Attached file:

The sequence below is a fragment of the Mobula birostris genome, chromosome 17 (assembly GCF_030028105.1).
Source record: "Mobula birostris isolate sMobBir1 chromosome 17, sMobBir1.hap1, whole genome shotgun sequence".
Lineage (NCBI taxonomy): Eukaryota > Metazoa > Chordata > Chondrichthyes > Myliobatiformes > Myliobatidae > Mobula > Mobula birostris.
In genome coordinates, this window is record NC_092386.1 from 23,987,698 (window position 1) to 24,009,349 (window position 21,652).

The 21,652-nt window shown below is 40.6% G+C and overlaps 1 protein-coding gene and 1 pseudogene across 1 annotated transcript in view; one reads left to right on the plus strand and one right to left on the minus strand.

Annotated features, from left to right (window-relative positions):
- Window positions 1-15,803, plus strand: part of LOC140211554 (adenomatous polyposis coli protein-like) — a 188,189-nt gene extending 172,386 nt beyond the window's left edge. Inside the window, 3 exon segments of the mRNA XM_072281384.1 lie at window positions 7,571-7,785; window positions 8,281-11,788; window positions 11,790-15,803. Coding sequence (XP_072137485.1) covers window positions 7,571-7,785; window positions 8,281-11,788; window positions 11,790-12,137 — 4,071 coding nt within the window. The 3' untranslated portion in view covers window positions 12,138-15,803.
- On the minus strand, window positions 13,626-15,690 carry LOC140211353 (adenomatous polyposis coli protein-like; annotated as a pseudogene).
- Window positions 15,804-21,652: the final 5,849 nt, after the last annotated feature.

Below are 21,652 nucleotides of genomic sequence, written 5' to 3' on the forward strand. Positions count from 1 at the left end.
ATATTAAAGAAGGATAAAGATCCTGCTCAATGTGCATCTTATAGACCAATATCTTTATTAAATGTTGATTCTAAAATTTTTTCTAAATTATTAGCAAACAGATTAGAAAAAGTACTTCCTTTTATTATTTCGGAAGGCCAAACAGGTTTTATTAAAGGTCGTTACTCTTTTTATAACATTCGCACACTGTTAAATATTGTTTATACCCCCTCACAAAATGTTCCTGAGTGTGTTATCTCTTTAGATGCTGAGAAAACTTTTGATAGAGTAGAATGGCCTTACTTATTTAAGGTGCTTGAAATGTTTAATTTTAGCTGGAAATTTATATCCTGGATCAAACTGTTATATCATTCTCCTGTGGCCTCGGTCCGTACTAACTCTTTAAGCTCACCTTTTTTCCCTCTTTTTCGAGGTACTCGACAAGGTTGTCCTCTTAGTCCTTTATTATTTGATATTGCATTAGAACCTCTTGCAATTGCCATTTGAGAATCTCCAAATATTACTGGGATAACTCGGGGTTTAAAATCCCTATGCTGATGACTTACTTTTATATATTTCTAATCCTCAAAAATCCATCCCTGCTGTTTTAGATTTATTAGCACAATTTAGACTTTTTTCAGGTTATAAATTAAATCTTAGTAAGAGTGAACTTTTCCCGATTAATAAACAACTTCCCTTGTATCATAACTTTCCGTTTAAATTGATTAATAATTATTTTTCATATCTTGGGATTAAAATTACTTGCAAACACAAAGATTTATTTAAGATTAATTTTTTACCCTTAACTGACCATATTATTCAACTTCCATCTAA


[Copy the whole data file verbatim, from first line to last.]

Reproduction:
The sequence below is a fragment of the Mobula birostris genome, chromosome 17 (assembly GCF_030028105.1).
Source record: "Mobula birostris isolate sMobBir1 chromosome 17, sMobBir1.hap1, whole genome shotgun sequence".
Lineage (NCBI taxonomy): Eukaryota > Metazoa > Chordata > Chondrichthyes > Myliobatiformes > Myliobatidae > Mobula > Mobula birostris.
In genome coordinates, this window is record NC_092386.1 from 23,987,698 (window position 1) to 24,009,349 (window position 21,652).

The 21,652-nt window shown below is 40.6% G+C and overlaps 1 protein-coding gene and 1 pseudogene across 1 annotated transcript in view; one reads left to right on the plus strand and one right to left on the minus strand.

Annotated features, from left to right (window-relative positions):
- Window positions 1-15,803, plus strand: part of LOC140211554 (adenomatous polyposis coli protein-like) — a 188,189-nt gene extending 172,386 nt beyond the window's left edge. Inside the window, 3 exon segments of the mRNA XM_072281384.1 lie at window positions 7,571-7,785; window positions 8,281-11,788; window positions 11,790-15,803. Coding sequence (XP_072137485.1) covers window positions 7,571-7,785; window positions 8,281-11,788; window positions 11,790-12,137 — 4,071 coding nt within the window. The 3' untranslated portion in view covers window positions 12,138-15,803.
- On the minus strand, window positions 13,626-15,690 carry LOC140211353 (adenomatous polyposis coli protein-like; annotated as a pseudogene).
- Window positions 15,804-21,652: the final 5,849 nt, after the last annotated feature.

Below are 21,652 nucleotides of genomic sequence, written 5' to 3' on the forward strand. Positions count from 1 at the left end.
ATATTAAAGAAGGATAAAGATCCTGCTCAATGTGCATCTTATAGACCAATATCTTTATTAAATGTTGATTCTAAAATTTTTTCTAAATTATTAGCAAACAGATTAGAAAAAGTACTTCCTTTTATTATTTCGGAAGGCCAAACAGGTTTTATTAAAGGTCGTTACTCTTTTTATAACATTCGCACACTGTTAAATATTGTTTATACCCCCTCACAAAATGTTCCTGAGTGTGTTATCTCTTTAGATGCTGAGAAAACTTTTGATAGAGTAGAATGGCCTTACTTATTTAAGGTGCTTGAAATGTTTAATTTTAGCTGGAAATTTATATCCTGGATCAAACTGTTATATCATTCTCCTGTGGCCTCGGTCCGTACTAACTCTTTAAGCTCACCTTTTTTCCCTCTTTTTCGAGGTACTCGACAAGGTTGTCCTCTTAGTCCTTTATTATTTGATATTGCATTAGAACCTCTTGCAATTGCCATTTGAGAATCTCCAAATATTACTGGGATAACTCGGGGTTTAAAATCCCTATGCTGATGACTTACTTTTATATATTTCTAATCCTCAAAAATCCATCCCTGCTGTTTTAGATTTATTAGCACAATTTAGACTTTTTTCAGGTTATAAATTAAATCTTAGTAAGAGTGAACTTTTCCCGATTAATAAACAACTTCCCTTGTATCATAACTTTCCGTTTAAATTGATTAATAATTATTTTTCATATCTTGGGATTAAAATTACTTGCAAACACAAAGATTTATTTAAGATTAATTTTTTACCCTTAACTGACCATATTATTCAACTTCCATCTAA